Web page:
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Re: [Re: Re: Moon-based amateur radio transponder]



 Bruce Bostwick N5VB wrote:

>Well, but the point is it's a passive reflector.  And a very 
>inefficient one.  The lunar surface itself doesn't reflect laser light 
>very well, and if you shine a laser beam at the moon and look for the 
>beam spot in a boresight-mounted telescope, chances are you won't see 
>much.  But if some of your beam happens to hit the array of 
>retroreflectors set up on Apollo 14 (I think), you'll see a bright 
>flash even though that array is only a foot or two square.

Wow, what sort of laser did you use to see the flash of light?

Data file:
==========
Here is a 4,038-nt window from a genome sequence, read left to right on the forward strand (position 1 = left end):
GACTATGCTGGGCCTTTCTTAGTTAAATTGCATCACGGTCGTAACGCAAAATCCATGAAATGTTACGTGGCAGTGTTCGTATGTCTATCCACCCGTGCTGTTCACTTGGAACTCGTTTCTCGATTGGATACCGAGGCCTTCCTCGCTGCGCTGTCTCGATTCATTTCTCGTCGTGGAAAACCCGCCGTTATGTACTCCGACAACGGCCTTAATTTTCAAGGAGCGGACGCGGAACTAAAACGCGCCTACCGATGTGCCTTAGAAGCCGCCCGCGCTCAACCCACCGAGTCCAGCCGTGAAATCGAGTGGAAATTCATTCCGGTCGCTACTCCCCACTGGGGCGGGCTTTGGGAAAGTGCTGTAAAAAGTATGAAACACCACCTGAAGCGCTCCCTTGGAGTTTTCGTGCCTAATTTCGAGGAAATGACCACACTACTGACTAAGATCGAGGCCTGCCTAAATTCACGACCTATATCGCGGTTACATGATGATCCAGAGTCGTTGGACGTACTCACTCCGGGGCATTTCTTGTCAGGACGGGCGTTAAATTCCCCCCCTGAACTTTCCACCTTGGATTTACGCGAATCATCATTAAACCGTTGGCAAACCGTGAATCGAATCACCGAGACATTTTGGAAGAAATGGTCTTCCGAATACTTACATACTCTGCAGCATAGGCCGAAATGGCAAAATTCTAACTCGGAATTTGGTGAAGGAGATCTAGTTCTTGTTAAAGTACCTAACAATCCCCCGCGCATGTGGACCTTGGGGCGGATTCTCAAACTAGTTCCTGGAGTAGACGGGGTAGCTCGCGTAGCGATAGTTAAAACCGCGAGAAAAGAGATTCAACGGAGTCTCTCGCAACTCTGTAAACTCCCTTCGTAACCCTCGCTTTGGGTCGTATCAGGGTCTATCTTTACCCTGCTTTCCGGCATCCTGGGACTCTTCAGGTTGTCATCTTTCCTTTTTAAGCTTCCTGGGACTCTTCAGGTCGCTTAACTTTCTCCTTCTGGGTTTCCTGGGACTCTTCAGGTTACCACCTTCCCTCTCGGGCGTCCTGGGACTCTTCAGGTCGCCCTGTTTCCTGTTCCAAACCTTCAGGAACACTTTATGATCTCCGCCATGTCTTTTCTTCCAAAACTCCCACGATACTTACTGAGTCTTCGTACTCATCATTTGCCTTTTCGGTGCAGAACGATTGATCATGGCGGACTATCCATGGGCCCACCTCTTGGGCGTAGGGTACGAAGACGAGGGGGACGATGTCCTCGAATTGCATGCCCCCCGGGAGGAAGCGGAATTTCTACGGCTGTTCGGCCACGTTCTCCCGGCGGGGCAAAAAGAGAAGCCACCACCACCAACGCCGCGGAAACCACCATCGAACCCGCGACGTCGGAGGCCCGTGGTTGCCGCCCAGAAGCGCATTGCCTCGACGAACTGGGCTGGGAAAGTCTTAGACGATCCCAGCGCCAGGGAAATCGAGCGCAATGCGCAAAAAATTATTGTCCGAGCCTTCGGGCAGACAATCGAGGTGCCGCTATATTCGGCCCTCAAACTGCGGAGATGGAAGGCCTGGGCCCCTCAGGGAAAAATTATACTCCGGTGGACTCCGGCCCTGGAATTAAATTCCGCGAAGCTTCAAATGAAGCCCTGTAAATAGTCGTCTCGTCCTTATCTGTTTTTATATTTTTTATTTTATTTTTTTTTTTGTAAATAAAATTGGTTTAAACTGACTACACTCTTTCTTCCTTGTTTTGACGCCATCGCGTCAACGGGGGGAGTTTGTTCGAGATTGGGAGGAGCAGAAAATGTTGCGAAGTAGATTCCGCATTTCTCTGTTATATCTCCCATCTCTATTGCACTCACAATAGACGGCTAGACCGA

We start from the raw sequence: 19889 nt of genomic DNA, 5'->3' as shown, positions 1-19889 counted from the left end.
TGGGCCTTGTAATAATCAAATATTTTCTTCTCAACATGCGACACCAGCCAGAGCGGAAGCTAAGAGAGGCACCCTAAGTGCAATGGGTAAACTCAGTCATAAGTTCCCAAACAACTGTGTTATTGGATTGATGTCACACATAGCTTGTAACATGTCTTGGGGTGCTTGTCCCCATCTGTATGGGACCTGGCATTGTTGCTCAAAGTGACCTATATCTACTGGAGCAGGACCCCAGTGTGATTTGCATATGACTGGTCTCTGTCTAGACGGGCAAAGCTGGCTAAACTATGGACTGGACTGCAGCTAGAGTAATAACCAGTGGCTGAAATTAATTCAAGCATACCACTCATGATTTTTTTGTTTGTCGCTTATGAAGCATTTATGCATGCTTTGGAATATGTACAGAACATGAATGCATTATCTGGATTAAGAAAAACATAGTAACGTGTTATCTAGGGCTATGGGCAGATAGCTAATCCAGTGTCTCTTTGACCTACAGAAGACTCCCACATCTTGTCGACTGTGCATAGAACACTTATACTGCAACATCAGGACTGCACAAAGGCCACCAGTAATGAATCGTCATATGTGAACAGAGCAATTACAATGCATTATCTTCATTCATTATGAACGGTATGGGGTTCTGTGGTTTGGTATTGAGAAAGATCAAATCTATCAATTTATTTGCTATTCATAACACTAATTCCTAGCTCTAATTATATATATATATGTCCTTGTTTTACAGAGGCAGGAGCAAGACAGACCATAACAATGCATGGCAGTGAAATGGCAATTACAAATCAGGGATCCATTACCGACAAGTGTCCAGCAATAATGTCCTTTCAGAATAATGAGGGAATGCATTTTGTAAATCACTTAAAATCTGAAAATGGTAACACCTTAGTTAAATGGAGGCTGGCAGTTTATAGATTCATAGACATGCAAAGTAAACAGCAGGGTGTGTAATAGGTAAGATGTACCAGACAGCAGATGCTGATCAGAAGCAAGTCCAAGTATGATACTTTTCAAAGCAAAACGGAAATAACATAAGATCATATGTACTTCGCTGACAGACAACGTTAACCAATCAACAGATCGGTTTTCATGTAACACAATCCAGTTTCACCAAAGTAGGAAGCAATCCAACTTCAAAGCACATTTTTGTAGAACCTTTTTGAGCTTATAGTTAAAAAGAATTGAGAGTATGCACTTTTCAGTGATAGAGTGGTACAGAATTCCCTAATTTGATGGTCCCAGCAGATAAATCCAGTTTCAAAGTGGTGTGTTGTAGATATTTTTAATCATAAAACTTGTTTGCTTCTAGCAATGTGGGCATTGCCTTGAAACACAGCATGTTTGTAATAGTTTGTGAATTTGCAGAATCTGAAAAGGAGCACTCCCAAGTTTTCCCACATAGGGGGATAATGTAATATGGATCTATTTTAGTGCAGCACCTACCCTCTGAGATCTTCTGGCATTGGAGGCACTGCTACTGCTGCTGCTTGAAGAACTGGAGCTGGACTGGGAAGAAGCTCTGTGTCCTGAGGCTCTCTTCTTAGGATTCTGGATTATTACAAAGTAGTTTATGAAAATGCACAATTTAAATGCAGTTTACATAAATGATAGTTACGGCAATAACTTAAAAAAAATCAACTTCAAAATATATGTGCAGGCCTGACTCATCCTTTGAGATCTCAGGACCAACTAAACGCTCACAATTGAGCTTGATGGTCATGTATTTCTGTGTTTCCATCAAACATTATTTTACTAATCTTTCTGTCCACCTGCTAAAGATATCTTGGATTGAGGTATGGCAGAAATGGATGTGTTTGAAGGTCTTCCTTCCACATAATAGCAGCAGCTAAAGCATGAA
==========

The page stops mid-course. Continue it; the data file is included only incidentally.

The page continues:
The lasers used by professional observatories produce very weak return
signals--they use integration times of several hours.

"Nevertheless, there is enough dispersion of the beam that it 
is about 7 kilometers in diameter when it reaches the Moon and 
20 kilometers in diameter when it returns to Earth. "
http://www.lpi.usra.edu/expmoon/Apollo11/A11_Experiments_LRRR.html

It was the Apollo 11 mission.

Zack Lau W1VT
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